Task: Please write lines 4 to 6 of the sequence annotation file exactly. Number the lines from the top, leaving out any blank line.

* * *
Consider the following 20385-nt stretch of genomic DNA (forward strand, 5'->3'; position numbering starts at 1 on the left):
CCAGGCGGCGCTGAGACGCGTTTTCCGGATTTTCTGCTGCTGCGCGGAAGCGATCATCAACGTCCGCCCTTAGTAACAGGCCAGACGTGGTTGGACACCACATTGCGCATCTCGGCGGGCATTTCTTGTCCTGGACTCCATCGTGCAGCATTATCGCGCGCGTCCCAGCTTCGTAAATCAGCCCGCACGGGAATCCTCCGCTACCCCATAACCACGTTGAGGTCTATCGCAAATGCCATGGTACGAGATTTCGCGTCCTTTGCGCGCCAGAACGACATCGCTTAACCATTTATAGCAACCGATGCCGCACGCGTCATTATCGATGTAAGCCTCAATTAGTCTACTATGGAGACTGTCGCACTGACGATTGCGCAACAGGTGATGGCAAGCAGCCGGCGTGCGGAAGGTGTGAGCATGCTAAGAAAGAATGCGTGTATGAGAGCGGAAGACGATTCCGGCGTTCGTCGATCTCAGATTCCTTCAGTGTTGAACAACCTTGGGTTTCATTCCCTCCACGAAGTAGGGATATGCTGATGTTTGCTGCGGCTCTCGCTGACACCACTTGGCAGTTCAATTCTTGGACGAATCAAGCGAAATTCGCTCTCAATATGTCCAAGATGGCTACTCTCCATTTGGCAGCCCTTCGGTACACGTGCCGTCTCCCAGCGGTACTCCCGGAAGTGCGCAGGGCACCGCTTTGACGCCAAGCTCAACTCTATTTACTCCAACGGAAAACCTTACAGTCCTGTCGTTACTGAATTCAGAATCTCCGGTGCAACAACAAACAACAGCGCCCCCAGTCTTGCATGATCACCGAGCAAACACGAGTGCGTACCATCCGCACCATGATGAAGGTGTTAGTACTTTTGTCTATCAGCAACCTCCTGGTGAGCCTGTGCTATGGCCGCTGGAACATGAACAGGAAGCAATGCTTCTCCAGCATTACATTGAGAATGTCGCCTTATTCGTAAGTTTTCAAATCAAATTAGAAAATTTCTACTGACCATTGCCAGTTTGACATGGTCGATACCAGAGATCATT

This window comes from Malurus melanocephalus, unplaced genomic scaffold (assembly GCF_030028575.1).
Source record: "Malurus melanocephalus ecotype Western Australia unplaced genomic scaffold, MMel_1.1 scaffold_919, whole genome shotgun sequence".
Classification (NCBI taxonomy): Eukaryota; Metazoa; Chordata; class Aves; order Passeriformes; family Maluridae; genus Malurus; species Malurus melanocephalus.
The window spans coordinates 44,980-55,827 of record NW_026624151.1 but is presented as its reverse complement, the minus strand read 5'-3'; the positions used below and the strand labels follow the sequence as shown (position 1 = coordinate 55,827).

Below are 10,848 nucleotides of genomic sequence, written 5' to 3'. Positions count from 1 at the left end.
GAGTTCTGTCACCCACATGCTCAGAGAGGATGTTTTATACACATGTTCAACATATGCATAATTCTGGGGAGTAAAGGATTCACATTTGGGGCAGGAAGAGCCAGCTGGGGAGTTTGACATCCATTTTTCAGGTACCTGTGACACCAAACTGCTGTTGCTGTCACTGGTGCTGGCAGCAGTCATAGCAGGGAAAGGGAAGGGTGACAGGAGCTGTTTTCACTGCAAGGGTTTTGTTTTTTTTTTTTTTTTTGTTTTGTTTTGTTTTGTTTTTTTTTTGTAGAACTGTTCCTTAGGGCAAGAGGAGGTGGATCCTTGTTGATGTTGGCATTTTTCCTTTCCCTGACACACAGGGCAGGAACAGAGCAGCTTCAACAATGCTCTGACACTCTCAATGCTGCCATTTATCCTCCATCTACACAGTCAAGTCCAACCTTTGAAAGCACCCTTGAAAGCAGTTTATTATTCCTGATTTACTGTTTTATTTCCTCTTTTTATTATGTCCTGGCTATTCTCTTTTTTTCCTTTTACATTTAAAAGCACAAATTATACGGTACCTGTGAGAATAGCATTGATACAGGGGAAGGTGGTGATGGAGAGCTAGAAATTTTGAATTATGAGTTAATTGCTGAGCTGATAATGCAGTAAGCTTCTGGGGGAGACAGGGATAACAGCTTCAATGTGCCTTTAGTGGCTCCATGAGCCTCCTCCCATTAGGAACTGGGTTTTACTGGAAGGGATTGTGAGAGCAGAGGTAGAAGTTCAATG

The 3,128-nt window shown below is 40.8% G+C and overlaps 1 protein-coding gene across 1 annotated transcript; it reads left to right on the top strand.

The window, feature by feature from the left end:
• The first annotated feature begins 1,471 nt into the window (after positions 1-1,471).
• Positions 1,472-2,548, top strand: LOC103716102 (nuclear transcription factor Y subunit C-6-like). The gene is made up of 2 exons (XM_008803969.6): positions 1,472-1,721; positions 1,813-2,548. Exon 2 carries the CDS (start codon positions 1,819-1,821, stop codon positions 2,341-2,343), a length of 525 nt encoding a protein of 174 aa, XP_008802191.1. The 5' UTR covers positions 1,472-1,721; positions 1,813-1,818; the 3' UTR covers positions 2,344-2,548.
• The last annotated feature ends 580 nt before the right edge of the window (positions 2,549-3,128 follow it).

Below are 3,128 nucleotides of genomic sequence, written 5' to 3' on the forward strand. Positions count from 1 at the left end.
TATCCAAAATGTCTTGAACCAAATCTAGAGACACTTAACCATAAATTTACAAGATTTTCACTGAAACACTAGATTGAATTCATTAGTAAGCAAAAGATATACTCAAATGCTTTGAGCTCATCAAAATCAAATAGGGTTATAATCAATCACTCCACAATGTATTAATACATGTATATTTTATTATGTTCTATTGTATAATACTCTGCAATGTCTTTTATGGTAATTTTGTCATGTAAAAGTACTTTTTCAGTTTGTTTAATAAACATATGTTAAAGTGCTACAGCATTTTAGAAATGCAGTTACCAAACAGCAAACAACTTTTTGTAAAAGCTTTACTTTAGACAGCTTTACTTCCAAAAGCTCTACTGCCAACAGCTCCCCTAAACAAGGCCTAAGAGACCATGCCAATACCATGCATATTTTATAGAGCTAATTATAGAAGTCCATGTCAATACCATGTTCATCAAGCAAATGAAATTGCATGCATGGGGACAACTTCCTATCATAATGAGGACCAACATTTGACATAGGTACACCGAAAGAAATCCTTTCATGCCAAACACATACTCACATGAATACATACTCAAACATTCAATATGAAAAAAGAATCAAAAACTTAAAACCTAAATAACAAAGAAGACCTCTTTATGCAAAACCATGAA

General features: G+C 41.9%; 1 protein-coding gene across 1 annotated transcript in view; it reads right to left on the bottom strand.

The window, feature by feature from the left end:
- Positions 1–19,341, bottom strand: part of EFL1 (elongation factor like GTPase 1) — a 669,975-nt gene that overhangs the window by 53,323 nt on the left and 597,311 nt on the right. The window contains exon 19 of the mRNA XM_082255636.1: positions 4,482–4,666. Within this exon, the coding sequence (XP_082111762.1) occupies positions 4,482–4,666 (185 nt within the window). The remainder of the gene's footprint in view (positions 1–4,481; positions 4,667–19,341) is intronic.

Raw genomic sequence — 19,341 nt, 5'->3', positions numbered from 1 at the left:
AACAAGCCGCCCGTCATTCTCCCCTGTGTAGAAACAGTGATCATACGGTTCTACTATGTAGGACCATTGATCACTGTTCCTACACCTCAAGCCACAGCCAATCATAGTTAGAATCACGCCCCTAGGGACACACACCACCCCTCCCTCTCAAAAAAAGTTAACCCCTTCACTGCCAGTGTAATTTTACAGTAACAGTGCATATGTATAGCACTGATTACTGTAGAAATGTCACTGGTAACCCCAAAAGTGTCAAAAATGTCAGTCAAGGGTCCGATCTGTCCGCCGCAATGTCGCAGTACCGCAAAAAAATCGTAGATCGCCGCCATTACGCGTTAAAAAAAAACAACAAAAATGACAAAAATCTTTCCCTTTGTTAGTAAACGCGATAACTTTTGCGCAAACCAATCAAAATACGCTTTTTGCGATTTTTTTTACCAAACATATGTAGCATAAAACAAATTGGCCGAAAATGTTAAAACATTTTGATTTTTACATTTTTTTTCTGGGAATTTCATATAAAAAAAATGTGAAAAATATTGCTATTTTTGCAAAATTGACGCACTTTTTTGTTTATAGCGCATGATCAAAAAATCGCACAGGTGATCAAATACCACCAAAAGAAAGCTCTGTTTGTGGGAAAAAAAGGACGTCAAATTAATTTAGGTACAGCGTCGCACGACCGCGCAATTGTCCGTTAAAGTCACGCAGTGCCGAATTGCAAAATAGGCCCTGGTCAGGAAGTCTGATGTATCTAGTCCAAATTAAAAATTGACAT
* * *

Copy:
Source record: "Malurus melanocephalus ecotype Western Australia unplaced genomic scaffold, MMel_1.1 scaffold_919, whole genome shotgun sequence".
Classification (NCBI taxonomy): Eukaryota; Metazoa; Chordata; class Aves; order Passeriformes; family Maluridae; genus Malurus; species Malurus melanocephalus.
The window spans coordinates 44,980-55,827 of record NW_026624151.1 but is presented as its reverse complement, the minus strand read 5'-3'; the positions used below and the strand labels follow the sequence as shown (position 1 = coordinate 55,827).